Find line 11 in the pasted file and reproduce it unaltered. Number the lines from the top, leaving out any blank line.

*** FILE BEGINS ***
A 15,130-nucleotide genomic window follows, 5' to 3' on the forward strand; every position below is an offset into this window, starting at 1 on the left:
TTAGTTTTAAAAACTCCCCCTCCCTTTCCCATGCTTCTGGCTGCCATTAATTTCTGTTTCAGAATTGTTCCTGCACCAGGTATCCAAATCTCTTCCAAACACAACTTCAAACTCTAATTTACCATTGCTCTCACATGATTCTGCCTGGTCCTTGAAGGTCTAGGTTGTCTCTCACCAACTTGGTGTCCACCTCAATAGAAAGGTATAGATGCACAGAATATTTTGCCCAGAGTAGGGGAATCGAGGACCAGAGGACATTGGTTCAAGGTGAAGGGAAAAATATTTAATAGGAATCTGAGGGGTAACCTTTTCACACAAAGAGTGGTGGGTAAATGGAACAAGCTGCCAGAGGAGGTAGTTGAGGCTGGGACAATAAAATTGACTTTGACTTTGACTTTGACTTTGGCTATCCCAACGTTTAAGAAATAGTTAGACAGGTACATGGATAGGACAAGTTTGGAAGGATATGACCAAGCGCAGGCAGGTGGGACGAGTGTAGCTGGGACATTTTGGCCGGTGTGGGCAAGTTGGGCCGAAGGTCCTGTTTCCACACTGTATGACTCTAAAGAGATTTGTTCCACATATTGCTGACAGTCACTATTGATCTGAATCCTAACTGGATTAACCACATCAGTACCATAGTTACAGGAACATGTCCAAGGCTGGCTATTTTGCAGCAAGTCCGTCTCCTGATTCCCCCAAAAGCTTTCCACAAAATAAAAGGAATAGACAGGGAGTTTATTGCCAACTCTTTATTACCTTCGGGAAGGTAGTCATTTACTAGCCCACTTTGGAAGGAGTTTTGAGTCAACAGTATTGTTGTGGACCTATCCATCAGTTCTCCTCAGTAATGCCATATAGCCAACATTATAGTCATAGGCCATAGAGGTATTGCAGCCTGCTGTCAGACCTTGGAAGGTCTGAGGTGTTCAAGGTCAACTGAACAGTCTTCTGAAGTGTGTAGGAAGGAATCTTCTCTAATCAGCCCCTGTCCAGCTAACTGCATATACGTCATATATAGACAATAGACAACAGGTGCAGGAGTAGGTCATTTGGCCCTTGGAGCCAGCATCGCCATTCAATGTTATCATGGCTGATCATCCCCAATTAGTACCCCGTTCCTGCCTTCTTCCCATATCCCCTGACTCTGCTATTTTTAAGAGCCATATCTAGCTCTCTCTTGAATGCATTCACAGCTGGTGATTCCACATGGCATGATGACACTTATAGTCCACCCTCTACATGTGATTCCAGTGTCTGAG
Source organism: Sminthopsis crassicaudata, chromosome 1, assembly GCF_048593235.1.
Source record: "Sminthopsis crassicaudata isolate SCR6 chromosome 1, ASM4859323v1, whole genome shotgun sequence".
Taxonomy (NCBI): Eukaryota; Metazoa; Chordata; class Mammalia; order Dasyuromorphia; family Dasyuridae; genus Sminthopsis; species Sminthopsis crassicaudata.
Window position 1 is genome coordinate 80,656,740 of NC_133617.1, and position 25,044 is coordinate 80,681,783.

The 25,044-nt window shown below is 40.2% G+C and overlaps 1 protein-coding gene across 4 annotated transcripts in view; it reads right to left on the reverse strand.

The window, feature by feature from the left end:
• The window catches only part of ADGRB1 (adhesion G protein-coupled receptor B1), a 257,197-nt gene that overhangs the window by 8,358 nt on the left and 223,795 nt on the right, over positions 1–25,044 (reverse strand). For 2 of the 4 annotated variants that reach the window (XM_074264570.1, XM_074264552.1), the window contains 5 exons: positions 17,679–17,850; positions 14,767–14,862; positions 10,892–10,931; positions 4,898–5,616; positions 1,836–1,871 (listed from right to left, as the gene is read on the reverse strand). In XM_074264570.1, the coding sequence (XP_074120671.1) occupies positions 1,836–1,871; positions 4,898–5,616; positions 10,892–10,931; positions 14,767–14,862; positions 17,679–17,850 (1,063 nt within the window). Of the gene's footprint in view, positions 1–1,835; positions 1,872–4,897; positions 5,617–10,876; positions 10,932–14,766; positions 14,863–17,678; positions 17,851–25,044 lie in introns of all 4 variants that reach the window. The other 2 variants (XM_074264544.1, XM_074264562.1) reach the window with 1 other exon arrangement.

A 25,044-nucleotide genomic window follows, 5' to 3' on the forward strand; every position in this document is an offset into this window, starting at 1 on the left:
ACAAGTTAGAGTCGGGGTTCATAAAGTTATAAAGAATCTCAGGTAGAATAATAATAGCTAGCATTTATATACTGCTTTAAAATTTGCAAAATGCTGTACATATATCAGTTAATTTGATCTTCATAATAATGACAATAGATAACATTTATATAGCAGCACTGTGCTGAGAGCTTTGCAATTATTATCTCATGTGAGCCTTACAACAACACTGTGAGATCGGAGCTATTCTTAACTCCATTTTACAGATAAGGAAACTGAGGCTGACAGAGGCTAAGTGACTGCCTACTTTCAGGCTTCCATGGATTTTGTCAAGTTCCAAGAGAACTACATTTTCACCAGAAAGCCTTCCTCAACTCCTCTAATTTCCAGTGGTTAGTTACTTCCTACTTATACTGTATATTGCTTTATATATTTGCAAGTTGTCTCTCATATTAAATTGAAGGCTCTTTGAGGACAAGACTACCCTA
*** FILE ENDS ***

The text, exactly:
ACAAGTTAGAGTCGGGGTTCATAAAGTTATAAAGAATCTCAGGTAGAATAATAATAGCTAGCATTTATATACTGCTTTAAAATTTGCAAAATGCTGTACATATATCAGTTAATTTGATCTTCATAATAATGACAATAGATAACATTTATATAGCAGCACTGTGCTGAGAGCTTTGCAATTATTATCTCATGTGAGCCTTACAACAACACTGTGAGATCGGAGCTATTCTTAACTCCATTTTACAGATAAGGAAACTGAGGCTGACAGAGGCTAAGTGACTGCCTACTTTCAGGCTTCCATGGATTTTGTCAAGTTCCAAGAGAACTACATTTTCACCAGAAAGCCTTCCTCAACTCCTCTAATTTCCAGTGGTTAGTTACTTCCTACTTATACTGTATATTGCTTTATATATTTGCAAGTTGTCTCTCATATTAAATTGAAGGCTCTTTGAGGACAAGACTACCCTA